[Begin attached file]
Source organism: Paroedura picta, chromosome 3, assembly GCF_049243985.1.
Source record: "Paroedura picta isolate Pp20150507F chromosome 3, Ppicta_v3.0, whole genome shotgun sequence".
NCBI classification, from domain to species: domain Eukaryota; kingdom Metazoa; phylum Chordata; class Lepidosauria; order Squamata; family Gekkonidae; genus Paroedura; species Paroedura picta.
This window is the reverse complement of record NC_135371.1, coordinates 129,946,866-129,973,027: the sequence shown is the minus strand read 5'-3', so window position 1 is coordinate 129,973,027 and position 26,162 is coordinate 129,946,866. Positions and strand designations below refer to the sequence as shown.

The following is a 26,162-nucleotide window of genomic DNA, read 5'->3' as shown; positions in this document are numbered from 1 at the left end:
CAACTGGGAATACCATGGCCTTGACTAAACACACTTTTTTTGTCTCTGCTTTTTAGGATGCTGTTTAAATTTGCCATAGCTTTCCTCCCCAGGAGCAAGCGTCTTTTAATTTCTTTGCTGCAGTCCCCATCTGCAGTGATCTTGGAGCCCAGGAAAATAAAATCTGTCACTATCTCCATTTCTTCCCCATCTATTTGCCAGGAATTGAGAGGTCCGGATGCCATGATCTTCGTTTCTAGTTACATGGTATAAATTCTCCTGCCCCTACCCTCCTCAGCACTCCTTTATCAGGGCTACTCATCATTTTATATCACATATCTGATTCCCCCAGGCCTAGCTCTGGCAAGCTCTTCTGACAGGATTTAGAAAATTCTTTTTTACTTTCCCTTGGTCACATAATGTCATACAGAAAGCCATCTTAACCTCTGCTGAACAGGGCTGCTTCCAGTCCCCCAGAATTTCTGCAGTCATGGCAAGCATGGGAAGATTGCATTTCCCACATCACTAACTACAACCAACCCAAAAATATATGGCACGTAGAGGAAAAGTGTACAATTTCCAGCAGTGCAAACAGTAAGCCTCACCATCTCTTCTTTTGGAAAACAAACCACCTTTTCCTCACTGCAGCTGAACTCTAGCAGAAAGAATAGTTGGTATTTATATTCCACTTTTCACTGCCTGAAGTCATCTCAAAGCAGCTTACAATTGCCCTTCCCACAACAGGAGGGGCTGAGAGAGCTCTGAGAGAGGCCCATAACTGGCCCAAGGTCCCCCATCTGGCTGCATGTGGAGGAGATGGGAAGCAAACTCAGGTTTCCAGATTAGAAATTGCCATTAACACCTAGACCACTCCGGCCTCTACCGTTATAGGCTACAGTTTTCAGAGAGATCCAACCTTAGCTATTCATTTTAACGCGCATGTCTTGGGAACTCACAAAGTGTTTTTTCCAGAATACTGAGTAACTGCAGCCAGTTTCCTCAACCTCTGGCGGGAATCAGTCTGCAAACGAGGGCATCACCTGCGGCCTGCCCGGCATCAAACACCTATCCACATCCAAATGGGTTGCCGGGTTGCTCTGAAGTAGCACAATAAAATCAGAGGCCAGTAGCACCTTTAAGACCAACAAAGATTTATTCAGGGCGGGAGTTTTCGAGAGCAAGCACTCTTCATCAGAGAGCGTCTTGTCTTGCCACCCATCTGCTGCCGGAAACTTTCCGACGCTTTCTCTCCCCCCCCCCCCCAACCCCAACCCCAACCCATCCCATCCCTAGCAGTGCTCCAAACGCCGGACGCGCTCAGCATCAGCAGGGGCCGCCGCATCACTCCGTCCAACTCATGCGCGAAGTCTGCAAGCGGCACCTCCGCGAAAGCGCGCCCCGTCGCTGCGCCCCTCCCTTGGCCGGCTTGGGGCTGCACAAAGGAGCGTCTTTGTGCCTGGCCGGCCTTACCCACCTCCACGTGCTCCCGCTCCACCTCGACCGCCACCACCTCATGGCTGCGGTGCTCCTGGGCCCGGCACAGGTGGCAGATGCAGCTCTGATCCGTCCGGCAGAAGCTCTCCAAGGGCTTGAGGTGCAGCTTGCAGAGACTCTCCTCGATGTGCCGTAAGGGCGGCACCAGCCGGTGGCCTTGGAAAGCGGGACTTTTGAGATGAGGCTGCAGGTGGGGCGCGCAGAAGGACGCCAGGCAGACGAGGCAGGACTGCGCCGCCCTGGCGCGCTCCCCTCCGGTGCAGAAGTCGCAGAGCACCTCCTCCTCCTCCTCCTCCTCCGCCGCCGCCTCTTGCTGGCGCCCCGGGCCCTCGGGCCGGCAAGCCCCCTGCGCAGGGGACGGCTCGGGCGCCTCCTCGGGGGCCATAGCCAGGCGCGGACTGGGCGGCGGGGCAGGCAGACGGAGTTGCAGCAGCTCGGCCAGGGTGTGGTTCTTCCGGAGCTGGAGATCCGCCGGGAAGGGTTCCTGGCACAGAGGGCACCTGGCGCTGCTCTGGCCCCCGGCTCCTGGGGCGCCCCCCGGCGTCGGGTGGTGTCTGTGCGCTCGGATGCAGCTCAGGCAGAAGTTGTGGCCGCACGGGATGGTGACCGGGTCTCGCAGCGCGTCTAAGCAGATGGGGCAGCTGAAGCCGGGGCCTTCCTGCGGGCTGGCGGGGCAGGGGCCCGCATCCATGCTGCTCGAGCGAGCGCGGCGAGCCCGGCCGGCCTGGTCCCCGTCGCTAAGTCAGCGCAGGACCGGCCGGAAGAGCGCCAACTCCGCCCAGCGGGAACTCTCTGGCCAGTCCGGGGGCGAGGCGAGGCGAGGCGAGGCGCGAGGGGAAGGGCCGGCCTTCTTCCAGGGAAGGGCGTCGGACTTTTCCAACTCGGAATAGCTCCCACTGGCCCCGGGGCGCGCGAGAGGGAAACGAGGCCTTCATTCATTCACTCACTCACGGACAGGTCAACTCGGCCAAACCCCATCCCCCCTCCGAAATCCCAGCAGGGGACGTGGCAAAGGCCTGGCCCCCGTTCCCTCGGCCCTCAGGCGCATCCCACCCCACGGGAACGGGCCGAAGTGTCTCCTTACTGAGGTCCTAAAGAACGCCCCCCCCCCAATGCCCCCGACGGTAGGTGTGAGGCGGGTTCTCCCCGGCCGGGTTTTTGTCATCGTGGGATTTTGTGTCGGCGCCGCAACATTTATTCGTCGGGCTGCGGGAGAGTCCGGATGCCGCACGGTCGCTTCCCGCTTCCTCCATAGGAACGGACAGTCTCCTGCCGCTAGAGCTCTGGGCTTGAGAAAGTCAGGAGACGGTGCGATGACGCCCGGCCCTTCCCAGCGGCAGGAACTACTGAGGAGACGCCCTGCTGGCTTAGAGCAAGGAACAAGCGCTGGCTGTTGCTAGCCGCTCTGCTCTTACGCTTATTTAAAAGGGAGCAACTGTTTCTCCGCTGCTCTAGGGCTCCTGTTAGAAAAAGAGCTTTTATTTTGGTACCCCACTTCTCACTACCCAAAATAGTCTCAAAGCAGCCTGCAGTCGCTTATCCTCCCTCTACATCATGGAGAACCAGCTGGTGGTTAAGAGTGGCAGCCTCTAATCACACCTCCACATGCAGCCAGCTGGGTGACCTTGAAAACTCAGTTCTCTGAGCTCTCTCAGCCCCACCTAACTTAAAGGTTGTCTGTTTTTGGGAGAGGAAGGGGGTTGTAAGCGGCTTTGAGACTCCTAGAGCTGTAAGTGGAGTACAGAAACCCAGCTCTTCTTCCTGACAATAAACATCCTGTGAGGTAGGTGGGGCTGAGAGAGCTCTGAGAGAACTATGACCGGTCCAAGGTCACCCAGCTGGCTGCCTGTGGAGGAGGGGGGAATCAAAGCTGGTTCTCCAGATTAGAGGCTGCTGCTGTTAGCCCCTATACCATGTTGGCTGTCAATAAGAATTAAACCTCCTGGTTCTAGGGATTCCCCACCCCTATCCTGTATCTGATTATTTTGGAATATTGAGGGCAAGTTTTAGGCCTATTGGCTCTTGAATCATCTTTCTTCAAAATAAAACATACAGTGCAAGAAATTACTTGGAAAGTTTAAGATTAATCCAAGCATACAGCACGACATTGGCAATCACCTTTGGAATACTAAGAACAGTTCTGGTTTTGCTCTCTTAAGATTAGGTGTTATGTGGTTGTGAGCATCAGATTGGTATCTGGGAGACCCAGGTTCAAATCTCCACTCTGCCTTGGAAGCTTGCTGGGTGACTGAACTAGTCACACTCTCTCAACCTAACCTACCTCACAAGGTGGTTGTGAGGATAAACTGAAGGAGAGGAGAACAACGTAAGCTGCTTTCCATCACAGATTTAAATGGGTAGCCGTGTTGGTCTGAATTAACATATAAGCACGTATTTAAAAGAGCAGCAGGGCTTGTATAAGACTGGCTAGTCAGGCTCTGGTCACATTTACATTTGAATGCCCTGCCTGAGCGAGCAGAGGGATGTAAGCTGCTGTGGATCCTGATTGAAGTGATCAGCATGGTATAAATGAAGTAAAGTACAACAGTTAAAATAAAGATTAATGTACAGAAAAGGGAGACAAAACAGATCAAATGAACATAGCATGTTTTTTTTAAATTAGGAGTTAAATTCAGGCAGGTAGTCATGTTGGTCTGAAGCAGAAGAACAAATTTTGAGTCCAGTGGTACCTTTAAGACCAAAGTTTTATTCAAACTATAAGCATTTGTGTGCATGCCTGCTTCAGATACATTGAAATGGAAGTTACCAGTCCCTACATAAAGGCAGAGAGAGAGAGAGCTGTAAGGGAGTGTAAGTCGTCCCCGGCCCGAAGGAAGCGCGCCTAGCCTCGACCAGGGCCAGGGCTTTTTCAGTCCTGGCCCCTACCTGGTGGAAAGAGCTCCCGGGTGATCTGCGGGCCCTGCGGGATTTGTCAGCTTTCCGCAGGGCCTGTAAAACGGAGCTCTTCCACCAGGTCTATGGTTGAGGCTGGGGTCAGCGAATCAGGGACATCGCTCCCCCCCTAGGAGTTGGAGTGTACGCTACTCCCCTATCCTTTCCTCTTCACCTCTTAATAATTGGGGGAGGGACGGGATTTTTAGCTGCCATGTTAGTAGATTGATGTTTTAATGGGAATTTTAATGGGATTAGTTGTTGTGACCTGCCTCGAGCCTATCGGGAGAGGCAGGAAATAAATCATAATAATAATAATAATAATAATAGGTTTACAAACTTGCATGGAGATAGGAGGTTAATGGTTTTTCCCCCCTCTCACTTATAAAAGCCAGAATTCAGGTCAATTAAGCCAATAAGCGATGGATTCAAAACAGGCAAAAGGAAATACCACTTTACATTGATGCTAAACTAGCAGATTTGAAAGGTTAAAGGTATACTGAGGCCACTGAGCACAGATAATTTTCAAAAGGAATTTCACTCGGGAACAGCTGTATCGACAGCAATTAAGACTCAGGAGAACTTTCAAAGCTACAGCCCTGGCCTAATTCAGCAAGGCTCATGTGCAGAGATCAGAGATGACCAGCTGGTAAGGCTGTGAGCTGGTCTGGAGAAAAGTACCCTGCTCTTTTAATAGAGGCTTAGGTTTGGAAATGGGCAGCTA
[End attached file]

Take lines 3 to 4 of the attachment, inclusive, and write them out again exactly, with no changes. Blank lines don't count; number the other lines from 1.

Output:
NCBI classification, from domain to species: domain Eukaryota; kingdom Metazoa; phylum Chordata; class Lepidosauria; order Squamata; family Gekkonidae; genus Paroedura; species Paroedura picta.
This window is the reverse complement of record NC_135371.1, coordinates 129,946,866-129,973,027: the sequence shown is the minus strand read 5'-3', so window position 1 is coordinate 129,973,027 and position 26,162 is coordinate 129,946,866. Positions and strand designations below refer to the sequence as shown.